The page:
13 February 2007
South Africa is to build a second nuclear power station as part of a multi-billion rand plan to meet the surging demand for electricity fuelled by the country’s economic growth.
Briefing journalists in Parliament in Cape Town on Monday, Public Enterprises Alec Erwin said state power utility Eskom, with government backing, had taken a decision to build a new conventional nuclear power plant in the southern part of the country to produce upwards of 1 000MW of baseload power.
South Africa currently has one conventional nuclear station: Koeberg in the Western Cape, which contributes baseload power of about 1 800MW to the national grid.
According to Business Day, Eskom is committed to spending R97-billion over the next five years on building new coal-fired power stations and reopening mothballed ones in order to address South Africa’s looming electricity shortage.
At the same time, Business Day reports, the government is committed to increasing South Africa’s use of cleaner fuels – including conventional nuclear energy and natural gas – to meet its energy requirements.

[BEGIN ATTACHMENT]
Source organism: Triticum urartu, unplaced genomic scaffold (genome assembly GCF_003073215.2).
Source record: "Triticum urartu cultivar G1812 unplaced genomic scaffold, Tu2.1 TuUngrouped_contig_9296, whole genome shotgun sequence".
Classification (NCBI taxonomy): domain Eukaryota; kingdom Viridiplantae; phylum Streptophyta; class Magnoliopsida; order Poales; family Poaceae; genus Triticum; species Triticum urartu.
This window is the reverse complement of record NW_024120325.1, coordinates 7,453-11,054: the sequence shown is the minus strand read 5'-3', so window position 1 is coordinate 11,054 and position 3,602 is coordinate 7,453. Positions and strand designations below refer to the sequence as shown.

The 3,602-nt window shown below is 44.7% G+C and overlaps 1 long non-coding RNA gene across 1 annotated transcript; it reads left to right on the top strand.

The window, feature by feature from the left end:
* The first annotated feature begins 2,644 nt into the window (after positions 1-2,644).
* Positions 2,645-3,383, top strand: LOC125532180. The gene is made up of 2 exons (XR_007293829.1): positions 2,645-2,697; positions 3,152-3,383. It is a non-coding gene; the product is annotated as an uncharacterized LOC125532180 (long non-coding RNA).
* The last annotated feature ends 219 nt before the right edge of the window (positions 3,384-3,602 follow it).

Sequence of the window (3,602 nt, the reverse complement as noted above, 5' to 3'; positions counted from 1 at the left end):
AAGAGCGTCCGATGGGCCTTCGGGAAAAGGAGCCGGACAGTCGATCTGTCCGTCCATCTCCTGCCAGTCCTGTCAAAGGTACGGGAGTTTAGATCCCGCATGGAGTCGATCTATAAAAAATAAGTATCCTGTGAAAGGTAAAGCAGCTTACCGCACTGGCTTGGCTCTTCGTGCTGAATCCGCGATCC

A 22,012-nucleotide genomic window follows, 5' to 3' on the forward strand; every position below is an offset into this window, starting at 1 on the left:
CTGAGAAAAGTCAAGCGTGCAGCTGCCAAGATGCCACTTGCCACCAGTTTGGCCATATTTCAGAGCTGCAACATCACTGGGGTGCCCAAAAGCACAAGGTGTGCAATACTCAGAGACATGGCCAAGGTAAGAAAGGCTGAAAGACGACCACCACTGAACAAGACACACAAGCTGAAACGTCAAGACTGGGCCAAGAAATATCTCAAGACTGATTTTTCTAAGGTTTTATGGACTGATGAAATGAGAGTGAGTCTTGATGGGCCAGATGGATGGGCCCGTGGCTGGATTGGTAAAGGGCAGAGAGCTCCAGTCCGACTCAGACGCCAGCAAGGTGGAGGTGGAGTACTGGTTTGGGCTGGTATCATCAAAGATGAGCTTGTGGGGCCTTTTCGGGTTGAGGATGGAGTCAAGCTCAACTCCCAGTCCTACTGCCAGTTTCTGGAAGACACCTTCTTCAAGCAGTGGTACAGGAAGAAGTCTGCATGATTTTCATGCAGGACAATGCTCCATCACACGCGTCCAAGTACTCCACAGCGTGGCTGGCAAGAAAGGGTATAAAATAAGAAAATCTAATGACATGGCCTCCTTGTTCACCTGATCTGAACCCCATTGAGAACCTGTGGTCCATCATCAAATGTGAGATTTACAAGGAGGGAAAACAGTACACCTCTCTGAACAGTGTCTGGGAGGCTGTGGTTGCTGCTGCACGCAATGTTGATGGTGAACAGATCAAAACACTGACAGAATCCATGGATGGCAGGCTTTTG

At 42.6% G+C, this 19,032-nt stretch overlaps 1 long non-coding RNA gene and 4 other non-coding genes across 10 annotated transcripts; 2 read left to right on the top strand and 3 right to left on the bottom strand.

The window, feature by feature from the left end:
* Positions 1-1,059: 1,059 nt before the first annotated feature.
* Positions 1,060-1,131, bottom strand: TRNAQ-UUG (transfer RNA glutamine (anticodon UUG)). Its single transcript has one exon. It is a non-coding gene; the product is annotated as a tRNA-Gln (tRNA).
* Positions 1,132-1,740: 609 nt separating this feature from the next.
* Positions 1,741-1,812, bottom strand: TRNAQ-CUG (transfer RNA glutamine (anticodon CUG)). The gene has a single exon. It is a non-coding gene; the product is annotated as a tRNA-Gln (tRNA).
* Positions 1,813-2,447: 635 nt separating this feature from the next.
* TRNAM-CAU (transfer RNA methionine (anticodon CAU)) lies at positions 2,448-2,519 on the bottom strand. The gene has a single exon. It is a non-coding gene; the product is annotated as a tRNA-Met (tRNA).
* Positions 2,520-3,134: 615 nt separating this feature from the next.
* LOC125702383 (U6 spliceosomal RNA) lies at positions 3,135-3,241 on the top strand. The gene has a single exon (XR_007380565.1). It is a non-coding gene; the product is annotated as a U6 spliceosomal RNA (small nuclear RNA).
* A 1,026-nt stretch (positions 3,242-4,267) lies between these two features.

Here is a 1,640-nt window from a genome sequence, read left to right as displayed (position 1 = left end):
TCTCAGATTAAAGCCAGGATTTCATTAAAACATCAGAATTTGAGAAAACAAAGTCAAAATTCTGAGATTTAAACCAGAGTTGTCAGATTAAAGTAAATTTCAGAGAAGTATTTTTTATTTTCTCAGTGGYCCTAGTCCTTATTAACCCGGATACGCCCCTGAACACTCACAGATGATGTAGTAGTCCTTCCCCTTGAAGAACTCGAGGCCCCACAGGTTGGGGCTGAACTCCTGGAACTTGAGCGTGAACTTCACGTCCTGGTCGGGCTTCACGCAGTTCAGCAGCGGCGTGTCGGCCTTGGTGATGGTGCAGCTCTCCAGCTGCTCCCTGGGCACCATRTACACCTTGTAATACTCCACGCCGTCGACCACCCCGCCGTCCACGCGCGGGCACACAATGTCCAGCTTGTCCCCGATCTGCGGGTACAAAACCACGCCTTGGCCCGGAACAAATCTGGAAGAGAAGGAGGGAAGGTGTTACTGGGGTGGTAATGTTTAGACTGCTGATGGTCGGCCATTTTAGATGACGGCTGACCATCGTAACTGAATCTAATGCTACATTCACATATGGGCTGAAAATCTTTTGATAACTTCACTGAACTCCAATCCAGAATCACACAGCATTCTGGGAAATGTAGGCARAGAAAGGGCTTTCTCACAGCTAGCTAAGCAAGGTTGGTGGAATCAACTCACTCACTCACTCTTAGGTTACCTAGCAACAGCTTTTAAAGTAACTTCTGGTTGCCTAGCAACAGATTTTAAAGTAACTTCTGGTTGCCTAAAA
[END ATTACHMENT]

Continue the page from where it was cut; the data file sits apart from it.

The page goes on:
Erwin said on Monday that South Africa would develop the local nuclear industry as an affordable, environmentally sound alternative to gas and coal-fired sources of energy.
In the light of this, Erwin said, South Africa had identified uranium – a mineral which, when enriched, is used as nuclear fuel – as a strategic mineral, and would be developing a uranium mining and beneficiation strategy.
Such a strategy would enable South Africa to add value to its uranium – a raw material that the country has in abundance – rather than rely on imports of the enriched fuel.
Erwin said South Africa’s demonstration pebble bed modular reactor at Koeberg – which will provide for top-up power of about 165MW – was also going ahead as planned.
At the same time, he said, the country would continue to explore other clean energy sources such as biofuels and liquid fuels.